Portraits of Wildflowers

Perspectives on Nature Photography

A pungent but not prickly red and green

with 23 comments

Wild Onion Buds and Flower with Looping Stalk 3735

In contrast to the Christmas cactus, a different red and green that I found at McKinney Falls State Park on March 13th was this wild onion, Allium canadense var. canadense, with a curiously looping stalk.

© 2014 Steven Schwartzman

Written by Steve Schwartzman

April 5, 2014 at 5:00 AM

23 Responses

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  1. Beautifully brilliant love the sharp focus.

    Ian Scott

    April 5, 2014 at 5:42 AM

    • Thanks. I generally aim for (in both senses) sharp focus, as here, but occasionally I go for a softer effect, especially when there’s not much light.

      Steve Schwartzman

      April 5, 2014 at 5:51 AM

  2. Very attractive.

    Gallivanta

    April 5, 2014 at 5:51 AM

  3. Is it edible?

    Jim in IA

    April 5, 2014 at 7:48 AM

  4. beautiful and what a composition, love it!

    shabnamphoto

    April 5, 2014 at 10:44 AM

  5. Stunning macro!

    soonie2

    April 5, 2014 at 1:05 PM

  6. Great shot. 😀

    Raewyn's Photos

    April 5, 2014 at 6:45 PM

  7. Beautiful shot Steve! Its shape reminds me of a musical instrument. French horn maybe? I have wild onions here that I smell once in awhile, but I have never seen them. I’ll have to dig deeper and see if I can locate them.

    Michael Glover

    April 7, 2014 at 10:39 PM

    • Now that’s a novel description: wild onion as French horn. The wild onions here aren’t at all hard to find, and I noticed plenty of them as I wandered around in nature this afternoon. Sometimes I smell one before I see it, especially if I’ve trodden on it.

      Steve Schwartzman

      April 7, 2014 at 10:47 PM

  8. I especially enjoy your photos that evoke a response best summed up as, “But how did it do that?” I suppose, “What caused that?” would be a more scientific way of phrasing it, but never mind that.

    I especially like the stretched “skin” on the left. I recently ordered a copy of a 1906 book, and when it arrived, it had an onion-skin dust jacket (and uncut pages!) The book’s onion skin looks much more like your photo than what we see in the grocery stores.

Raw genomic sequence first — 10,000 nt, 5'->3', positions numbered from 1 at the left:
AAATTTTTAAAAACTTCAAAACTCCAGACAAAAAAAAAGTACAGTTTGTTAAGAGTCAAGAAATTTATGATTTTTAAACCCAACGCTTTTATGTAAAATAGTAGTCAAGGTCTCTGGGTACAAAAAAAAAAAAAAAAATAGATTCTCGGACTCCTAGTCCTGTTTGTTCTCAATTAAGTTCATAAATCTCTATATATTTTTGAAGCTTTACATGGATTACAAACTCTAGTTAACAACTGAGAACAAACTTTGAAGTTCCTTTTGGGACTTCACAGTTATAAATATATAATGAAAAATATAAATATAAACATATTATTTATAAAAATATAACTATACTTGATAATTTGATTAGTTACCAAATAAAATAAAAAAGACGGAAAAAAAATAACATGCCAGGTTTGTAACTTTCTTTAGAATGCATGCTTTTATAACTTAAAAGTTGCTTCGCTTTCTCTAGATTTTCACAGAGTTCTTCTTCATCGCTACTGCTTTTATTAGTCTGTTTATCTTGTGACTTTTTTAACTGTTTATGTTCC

shoreacres

    April 9, 2014 at 6:54 AM

    • From seeing a fair amount of wild onions lately, I have to say that they usually look unruly at this stage, with bulblets and stalks positioned in ways that strike me as disorganized. Onion-skin membranes like the one you’ve commented on are a common element of the mix, but they hadn’t triggered a thought of onion-skin paper, so far removed am I from the era of typewriters, which those of us of a certain age lived in much more recently than 1906. Most of the books with uncut pages that I used to buy were French, and now I find myself thinking of French onion soup.

      Steve Schwartzman

      April 9, 2014 at 8:11 AM

  9. This is a beautiful shot. So much to look at here–including the stretched “skin,” which I would have missed had I not seen shoreacre’s comment.

    Susan Scheid

    April 9, 2014 at 9:33 PM

    • There is a lot to look at, and you’re making me think I’d do well to photograph other individuals of this species to build a collection of wild onion variations.

      Steve Schwartzman

      April 9, 2014 at 10:14 PM

  10. […] couple of times in these pages I’ve showed you pictures of the wild onion that botanists classify as Allium canadense. It so happens that both of those specimens were of the […]


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